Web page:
In anticipation for the 26th annual Philadelphia Film Fest I got a few moments to chat with the Executive Director of the fest Andrew Greenblatt and Artistic Director Michael Lerman about what to expect from this year’s lineup. Both men are not only Philly natives, but childhood friends as well that have been working with the fest now for well over a decade. While Andrew can be seen at most Philadelphia Film Society events throughout the year, Michael Lerman currently divides his time between programming for Philadelphia, Austin’s Fantastic Fest, the Toronto International Film Festival and the Palm Springs International Film Festival.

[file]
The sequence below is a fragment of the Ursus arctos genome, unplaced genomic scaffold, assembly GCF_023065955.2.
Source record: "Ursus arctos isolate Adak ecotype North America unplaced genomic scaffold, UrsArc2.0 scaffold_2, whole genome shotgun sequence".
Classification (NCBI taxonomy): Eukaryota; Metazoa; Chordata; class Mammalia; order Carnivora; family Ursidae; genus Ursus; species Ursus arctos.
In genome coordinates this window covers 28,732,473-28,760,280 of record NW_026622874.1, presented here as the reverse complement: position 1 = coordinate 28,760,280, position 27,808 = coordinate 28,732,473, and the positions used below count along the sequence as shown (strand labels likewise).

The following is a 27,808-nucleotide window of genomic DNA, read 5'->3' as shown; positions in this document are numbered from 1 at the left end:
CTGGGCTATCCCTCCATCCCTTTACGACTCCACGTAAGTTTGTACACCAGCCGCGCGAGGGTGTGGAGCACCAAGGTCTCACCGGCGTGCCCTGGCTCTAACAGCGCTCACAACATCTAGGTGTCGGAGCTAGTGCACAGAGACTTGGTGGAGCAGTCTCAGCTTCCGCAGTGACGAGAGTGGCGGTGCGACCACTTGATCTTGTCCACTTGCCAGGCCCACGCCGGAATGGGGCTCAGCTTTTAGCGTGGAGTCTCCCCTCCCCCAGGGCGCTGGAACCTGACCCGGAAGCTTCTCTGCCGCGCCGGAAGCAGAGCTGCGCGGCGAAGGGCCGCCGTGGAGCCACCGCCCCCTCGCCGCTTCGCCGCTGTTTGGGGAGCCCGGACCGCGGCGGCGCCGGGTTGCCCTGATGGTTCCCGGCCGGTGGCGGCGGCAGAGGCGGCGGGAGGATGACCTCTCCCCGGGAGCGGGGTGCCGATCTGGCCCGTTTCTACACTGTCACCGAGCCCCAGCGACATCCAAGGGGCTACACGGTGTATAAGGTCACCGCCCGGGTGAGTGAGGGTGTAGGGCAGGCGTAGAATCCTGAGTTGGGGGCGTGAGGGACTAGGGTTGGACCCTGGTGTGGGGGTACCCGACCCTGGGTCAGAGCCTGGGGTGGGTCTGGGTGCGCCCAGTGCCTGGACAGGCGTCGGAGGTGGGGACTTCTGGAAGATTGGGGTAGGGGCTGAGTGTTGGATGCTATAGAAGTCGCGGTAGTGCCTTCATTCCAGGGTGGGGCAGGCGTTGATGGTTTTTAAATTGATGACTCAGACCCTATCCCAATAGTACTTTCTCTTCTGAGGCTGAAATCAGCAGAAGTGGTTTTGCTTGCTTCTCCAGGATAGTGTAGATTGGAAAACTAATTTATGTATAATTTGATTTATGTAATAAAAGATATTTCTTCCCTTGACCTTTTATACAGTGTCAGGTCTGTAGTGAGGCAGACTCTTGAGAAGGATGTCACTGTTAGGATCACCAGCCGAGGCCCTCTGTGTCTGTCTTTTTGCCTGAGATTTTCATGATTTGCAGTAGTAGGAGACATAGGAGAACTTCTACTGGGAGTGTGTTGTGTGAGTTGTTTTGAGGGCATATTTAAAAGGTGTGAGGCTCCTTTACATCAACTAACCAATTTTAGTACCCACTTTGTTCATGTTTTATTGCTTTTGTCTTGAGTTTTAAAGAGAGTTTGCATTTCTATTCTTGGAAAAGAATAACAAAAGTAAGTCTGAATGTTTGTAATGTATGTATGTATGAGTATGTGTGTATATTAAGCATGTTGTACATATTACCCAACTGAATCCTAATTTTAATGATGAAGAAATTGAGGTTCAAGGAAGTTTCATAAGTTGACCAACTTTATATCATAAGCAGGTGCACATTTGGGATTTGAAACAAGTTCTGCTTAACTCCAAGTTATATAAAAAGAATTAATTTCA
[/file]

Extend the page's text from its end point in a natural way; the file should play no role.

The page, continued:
I’ve gotten to know both Michael and Andrew over the years thanks to their penchant for spending the fest chatting away with festival goers in-betweens screenings. So it was fun not only getting some of their pre-festival thoughts on their favorite films this year, but a few tips on why you really should fill out those audience ballots.
Artistic Director Michael Lerman
Can you start off by sharing a few thoughts of what we can expect from the 26th edition of the Philadelphia Film Festival?
Michael Lerman: I’ll let Andy take that one.
Andrew Greenblatt: Really? I thought you were going to go with that. (Laughs) It’s a really great program this year, its incredibly diverse. Like what you said at the curator’s event about how starting off with I,Tonya really sets the tone for the festival.